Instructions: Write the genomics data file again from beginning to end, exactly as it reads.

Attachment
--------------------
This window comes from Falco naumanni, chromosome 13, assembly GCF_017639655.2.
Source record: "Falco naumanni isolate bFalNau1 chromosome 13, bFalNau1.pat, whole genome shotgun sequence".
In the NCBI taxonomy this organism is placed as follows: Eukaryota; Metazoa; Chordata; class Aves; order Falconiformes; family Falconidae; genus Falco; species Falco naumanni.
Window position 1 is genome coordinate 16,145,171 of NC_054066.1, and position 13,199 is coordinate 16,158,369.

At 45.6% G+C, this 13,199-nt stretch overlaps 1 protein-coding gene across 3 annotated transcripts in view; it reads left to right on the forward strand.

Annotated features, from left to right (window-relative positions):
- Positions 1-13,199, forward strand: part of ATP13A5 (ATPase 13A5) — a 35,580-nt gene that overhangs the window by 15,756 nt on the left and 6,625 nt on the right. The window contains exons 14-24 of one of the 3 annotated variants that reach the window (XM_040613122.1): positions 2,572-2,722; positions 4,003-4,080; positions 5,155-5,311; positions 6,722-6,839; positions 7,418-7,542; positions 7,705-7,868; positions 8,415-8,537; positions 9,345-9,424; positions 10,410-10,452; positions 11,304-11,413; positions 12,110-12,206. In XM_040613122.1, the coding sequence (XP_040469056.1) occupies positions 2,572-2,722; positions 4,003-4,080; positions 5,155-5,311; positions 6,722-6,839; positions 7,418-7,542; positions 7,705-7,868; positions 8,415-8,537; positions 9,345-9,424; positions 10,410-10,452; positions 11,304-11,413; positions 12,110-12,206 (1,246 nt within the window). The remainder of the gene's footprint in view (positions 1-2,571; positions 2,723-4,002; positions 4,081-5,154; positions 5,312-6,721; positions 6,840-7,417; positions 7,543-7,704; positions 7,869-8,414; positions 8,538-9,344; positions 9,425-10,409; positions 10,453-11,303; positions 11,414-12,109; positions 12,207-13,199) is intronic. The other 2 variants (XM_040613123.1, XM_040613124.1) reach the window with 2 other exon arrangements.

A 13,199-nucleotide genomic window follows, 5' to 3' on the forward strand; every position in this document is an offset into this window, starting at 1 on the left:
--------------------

This window comes from Falco naumanni, chromosome 13, assembly GCF_017639655.2.
Source record: "Falco naumanni isolate bFalNau1 chromosome 13, bFalNau1.pat, whole genome shotgun sequence".
In the NCBI taxonomy this organism is placed as follows: Eukaryota; Metazoa; Chordata; class Aves; order Falconiformes; family Falconidae; genus Falco; species Falco naumanni.
Window position 1 is genome coordinate 16,145,171 of NC_054066.1, and position 13,199 is coordinate 16,158,369.

At 45.6% G+C, this 13,199-nt stretch overlaps 1 protein-coding gene across 3 annotated transcripts in view; it reads left to right on the forward strand.

Annotated features, from left to right (window-relative positions):
- Positions 1-13,199, forward strand: part of ATP13A5 (ATPase 13A5) — a 35,580-nt gene that overhangs the window by 15,756 nt on the left and 6,625 nt on the right. The window contains exons 14-24 of one of the 3 annotated variants that reach the window (XM_040613122.1): positions 2,572-2,722; positions 4,003-4,080; positions 5,155-5,311; positions 6,722-6,839; positions 7,418-7,542; positions 7,705-7,868; positions 8,415-8,537; positions 9,345-9,424; positions 10,410-10,452; positions 11,304-11,413; positions 12,110-12,206. In XM_040613122.1, the coding sequence (XP_040469056.1) occupies positions 2,572-2,722; positions 4,003-4,080; positions 5,155-5,311; positions 6,722-6,839; positions 7,418-7,542; positions 7,705-7,868; positions 8,415-8,537; positions 9,345-9,424; positions 10,410-10,452; positions 11,304-11,413; positions 12,110-12,206 (1,246 nt within the window). The remainder of the gene's footprint in view (positions 1-2,571; positions 2,723-4,002; positions 4,081-5,154; positions 5,312-6,721; positions 6,840-7,417; positions 7,543-7,704; positions 7,869-8,414; positions 8,538-9,344; positions 9,425-10,409; positions 10,453-11,303; positions 11,414-12,109; positions 12,207-13,199) is intronic. The other 2 variants (XM_040613123.1, XM_040613124.1) reach the window with 2 other exon arrangements.

A 13,199-nucleotide genomic window follows, 5' to 3' on the forward strand; every position in this document is an offset into this window, starting at 1 on the left: